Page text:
Intolerance of uncertainty.

In contrast to this pattern, the Intolerance of Uncertainty scale showed the highest average scores for the non-actors (who were above the grand mean), indicating that they had the greatest need for certainty or fear of the unknown, while professional actors scored in the middle (around the grand mean), and student actors reported very low levels of Intolerance of Uncertainty (below the grand mean), or, worded a different way, high levels of tolerance of uncertainty. In line with previous findings about the difficulties faced by professional actors in their uncertain job market [1], this finding implies that professional actors, despite having a lower Intolerance of Uncertainty than non-acting adults, do not exhibit the very low levels of Intolerance of Uncertainty that student actors report. This pattern, in which student actors exhibit less Intolerance of Uncertainty than do professional actors, is perhaps not surprising given that they are situated within university contexts that are potentially more likely than the professional context to be personally supportive of individuals, and they are also much less likely than professional actors to be solely responsible for their livelihood (e.g., student actors may rely on financial aid or assistance from caregivers).

Emotional intelligence.

In a pattern that potentially runs counter to what would be expected given the emotional nature of Actors’ work, professional actors reported an average level of Self-emotional Appraisal (a dimension of Emotional Intelligence) that was below the grand mean, non-actors reported an amount of Self-emotional Appraisal around the grand mean, and student actors reported substantially more than the grand mean. In contrast, professional actors reported an average level of Other-emotional appraisal that was around the grand mean, with student actors reporting substantially more than the grand mean and non-actors reporting substantially less. Taken together, these findings imply that actors’ Emotional Intelligence (at least when self-reported) appears to be focused at others and not at themselves, although student actors did report heightened levels of both these facets of Emotional Intelligence, complicating that picture. Another potential explanation of this finding is that professional actors may be better calibrated in terms of their true levels of Emotional Intelligence, whereas non-actors and students may have exhibited a self-report bias that led them to over-estimate their true levels of Emotional Intelligence, therefore moving their group means above the professional actors’ group mean.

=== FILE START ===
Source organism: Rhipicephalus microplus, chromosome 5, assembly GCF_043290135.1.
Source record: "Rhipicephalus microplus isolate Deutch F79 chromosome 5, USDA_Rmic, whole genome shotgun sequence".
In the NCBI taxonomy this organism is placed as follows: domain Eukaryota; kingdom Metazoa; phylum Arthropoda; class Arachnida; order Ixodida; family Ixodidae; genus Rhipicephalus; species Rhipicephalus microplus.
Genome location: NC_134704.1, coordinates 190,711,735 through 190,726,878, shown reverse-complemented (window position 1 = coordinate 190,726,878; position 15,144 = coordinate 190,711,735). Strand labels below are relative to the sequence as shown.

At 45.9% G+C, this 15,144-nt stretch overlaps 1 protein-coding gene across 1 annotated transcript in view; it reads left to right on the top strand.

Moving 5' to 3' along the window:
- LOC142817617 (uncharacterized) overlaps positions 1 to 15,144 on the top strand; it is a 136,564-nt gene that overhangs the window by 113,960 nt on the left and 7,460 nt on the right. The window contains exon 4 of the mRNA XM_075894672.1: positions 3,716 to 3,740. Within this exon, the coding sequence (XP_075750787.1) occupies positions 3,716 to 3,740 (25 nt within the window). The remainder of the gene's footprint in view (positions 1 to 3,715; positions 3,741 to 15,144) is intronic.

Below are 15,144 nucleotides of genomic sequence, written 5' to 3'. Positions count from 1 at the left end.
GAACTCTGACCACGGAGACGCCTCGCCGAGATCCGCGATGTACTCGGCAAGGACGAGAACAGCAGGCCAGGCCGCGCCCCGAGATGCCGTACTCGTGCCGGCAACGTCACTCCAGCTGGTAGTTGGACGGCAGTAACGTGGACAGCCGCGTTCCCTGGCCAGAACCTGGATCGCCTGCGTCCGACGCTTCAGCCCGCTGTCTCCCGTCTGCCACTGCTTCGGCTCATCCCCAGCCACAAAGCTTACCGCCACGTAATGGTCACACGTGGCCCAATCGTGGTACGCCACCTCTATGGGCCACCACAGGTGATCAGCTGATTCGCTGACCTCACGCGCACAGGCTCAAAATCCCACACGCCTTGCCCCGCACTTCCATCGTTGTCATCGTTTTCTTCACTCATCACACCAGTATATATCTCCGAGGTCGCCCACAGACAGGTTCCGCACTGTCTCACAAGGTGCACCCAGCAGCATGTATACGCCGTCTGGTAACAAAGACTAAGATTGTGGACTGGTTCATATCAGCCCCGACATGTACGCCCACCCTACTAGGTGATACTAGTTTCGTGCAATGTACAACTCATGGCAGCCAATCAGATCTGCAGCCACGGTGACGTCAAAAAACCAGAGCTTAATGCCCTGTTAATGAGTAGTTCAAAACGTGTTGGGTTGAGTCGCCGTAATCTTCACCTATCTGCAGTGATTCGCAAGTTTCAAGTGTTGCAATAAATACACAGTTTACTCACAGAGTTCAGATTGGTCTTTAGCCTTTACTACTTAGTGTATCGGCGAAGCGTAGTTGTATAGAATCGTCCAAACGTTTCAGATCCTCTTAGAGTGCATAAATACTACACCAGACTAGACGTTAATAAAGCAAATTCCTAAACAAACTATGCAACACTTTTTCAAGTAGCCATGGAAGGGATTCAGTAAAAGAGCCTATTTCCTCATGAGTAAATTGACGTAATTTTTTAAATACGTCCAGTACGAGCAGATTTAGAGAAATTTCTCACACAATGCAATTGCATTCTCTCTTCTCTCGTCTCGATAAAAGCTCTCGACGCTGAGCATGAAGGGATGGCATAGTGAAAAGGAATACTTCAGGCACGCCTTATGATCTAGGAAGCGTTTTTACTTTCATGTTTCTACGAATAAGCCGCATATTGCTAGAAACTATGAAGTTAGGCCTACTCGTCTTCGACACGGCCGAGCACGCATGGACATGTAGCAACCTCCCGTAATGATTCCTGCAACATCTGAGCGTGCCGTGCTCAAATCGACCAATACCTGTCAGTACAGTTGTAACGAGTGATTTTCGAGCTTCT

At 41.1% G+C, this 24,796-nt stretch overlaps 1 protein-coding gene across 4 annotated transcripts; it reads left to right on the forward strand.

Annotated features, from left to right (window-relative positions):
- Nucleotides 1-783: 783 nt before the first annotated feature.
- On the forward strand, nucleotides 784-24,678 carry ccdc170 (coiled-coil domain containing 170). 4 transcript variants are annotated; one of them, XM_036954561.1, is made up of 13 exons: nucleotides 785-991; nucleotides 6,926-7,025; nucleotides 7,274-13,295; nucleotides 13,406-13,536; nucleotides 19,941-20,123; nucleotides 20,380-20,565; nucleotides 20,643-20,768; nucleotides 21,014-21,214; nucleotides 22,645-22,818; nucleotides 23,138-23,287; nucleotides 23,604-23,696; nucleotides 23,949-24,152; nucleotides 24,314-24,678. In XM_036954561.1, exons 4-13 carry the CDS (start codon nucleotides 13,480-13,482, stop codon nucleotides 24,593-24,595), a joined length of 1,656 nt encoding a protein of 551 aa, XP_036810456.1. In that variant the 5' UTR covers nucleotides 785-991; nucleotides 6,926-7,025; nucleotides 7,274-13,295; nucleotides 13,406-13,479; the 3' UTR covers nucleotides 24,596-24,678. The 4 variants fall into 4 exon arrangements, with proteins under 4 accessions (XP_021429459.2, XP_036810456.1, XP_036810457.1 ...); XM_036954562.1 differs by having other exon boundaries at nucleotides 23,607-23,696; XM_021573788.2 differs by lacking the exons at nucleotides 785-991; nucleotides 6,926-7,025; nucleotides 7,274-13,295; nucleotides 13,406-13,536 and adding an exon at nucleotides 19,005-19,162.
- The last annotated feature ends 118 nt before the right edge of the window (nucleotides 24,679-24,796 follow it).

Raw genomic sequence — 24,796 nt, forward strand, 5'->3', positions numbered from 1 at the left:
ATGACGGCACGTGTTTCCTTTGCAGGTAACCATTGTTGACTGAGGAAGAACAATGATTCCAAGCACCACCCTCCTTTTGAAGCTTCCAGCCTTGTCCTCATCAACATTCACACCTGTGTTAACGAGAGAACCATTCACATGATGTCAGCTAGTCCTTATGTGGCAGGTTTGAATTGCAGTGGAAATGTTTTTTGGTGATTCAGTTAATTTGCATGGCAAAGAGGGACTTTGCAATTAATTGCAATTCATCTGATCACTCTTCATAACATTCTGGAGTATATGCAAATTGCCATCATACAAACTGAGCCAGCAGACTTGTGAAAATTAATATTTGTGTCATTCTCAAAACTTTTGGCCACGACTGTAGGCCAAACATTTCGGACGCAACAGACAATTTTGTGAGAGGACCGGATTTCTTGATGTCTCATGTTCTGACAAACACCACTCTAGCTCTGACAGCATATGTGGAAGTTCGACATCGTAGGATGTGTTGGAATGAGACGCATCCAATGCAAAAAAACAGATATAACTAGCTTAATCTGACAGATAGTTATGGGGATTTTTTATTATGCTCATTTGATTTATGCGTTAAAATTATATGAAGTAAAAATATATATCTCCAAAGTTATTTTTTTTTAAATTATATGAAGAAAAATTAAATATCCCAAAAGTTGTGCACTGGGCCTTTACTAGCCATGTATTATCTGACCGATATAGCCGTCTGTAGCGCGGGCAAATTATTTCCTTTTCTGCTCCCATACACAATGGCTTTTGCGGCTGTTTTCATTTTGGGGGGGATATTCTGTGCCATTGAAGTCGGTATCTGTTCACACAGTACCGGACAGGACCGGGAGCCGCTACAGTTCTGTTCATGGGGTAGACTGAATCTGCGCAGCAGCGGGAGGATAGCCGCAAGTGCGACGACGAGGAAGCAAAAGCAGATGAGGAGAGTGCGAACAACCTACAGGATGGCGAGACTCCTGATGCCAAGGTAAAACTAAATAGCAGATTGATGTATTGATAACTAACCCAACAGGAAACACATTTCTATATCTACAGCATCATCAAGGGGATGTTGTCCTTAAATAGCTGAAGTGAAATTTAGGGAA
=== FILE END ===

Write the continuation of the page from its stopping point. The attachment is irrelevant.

Big five personality facets.

As one of the only constructs included here that has been investigated previously within the literature on professional actors [12], the Big Five Personality traits are here examined with a high degree of specificity in that each of the Big 5 dimensions were quantified as two sub-dimensions or facets. In some cases (e.g., Extraversion), significant differences on one facet were in the opposite direction of the other facet, strongly suggesting the importance of facet-level measurement. Patterns of findings are discussed below.